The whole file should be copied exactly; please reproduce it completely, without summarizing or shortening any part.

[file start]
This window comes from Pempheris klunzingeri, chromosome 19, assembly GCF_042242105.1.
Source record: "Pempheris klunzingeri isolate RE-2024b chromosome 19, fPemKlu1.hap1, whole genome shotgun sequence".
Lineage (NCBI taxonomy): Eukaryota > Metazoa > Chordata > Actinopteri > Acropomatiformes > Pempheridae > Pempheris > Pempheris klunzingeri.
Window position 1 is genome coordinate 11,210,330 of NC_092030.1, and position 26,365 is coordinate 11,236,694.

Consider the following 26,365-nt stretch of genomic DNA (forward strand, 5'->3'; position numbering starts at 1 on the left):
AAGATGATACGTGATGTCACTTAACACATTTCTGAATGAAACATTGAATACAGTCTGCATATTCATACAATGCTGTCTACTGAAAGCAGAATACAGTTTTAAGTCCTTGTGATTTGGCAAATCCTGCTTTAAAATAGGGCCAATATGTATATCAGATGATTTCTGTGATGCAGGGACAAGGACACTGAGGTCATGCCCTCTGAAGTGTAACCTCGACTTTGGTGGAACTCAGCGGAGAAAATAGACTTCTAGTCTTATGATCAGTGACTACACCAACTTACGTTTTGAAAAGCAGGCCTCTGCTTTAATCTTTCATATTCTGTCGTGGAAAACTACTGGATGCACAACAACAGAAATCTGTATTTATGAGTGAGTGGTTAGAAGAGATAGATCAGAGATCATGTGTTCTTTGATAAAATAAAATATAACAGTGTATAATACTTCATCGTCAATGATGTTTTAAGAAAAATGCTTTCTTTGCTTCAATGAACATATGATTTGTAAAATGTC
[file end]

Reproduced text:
This window comes from Pempheris klunzingeri, chromosome 19, assembly GCF_042242105.1.
Source record: "Pempheris klunzingeri isolate RE-2024b chromosome 19, fPemKlu1.hap1, whole genome shotgun sequence".
Lineage (NCBI taxonomy): Eukaryota > Metazoa > Chordata > Actinopteri > Acropomatiformes > Pempheridae > Pempheris > Pempheris klunzingeri.
Window position 1 is genome coordinate 11,210,330 of NC_092030.1, and position 26,365 is coordinate 11,236,694.

Consider the following 26,365-nt stretch of genomic DNA (forward strand, 5'->3'; position numbering starts at 1 on the left):
AAGATGATACGTGATGTCACTTAACACATTTCTGAATGAAACATTGAATACAGTCTGCATATTCATACAATGCTGTCTACTGAAAGCAGAATACAGTTTTAAGTCCTTGTGATTTGGCAAATCCTGCTTTAAAATAGGGCCAATATGTATATCAGATGATTTCTGTGATGCAGGGACAAGGACACTGAGGTCATGCCCTCTGAAGTGTAACCTCGACTTTGGTGGAACTCAGCGGAGAAAATAGACTTCTAGTCTTATGATCAGTGACTACACCAACTTACGTTTTGAAAAGCAGGCCTCTGCTTTAATCTTTCATATTCTGTCGTGGAAAACTACTGGATGCACAACAACAGAAATCTGTATTTATGAGTGAGTGGTTAGAAGAGATAGATCAGAGATCATGTGTTCTTTGATAAAATAAAATATAACAGTGTATAATACTTCATCGTCAATGATGTTTTAAGAAAAATGCTTTCTTTGCTTCAATGAACATATGATTTGTAAAATGTC